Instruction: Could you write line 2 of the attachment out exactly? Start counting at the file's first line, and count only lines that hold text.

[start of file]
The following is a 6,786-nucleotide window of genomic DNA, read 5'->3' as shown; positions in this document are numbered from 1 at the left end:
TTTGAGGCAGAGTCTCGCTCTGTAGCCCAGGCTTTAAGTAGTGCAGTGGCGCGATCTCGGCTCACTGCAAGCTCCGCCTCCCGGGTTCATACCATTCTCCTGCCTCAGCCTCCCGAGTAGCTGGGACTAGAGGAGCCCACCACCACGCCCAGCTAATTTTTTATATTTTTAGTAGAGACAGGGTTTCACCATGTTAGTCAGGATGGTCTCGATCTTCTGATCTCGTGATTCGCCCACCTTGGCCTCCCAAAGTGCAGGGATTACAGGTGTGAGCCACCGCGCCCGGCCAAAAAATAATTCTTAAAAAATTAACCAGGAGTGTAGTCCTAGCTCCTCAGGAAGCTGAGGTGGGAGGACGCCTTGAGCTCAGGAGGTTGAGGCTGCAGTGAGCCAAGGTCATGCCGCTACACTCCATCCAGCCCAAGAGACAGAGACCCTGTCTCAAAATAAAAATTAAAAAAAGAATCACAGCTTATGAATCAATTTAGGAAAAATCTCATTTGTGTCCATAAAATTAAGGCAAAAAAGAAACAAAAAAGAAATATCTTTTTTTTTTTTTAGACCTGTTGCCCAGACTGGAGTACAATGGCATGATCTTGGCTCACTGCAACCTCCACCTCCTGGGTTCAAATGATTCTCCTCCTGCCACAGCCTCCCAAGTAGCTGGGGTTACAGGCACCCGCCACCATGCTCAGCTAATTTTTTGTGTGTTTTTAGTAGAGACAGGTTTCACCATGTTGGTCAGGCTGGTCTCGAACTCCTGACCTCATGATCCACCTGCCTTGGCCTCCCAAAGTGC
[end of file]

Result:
TTTGAGGCAGAGTCTCGCTCTGTAGCCCAGGCTTTAAGTAGTGCAGTGGCGCGATCTCGGCTCACTGCAAGCTCCGCCTCCCGGGTTCATACCATTCTCCTGCCTCAGCCTCCCGAGTAGCTGGGACTAGAGGAGCCCACCACCACGCCCAGCTAATTTTTTATATTTTTAGTAGAGACAGGGTTTCACCATGTTAGTCAGGATGGTCTCGATCTTCTGATCTCGTGATTCGCCCACCTTGGCCTCCCAAAGTGCAGGGATTACAGGTGTGAGCCACCGCGCCCGGCCAAAAAATAATTCTTAAAAAATTAACCAGGAGTGTAGTCCTAGCTCCTCAGGAAGCTGAGGTGGGAGGACGCCTTGAGCTCAGGAGGTTGAGGCTGCAGTGAGCCAAGGTCATGCCGCTACACTCCATCCAGCCCAAGAGACAGAGACCCTGTCTCAAAATAAAAATTAAAAAAAGAATCACAGCTTATGAATCAATTTAGGAAAAATCTCATTTGTGTCCATAAAATTAAGGCAAAAAAGAAACAAAAAAGAAATATCTTTTTTTTTTTTTAGACCTGTTGCCCAGACTGGAGTACAATGGCATGATCTTGGCTCACTGCAACCTCCACCTCCTGGGTTCAAATGATTCTCCTCCTGCCACAGCCTCCCAAGTAGCTGGGGTTACAGGCACCCGCCACCATGCTCAGCTAATTTTTTGTGTGTTTTTAGTAGAGACAGGTTTCACCATGTTGGTCAGGCTGGTCTCGAACTCCTGACCTCATGATCCACCTGCCTTGGCCTCCCAAAGTGC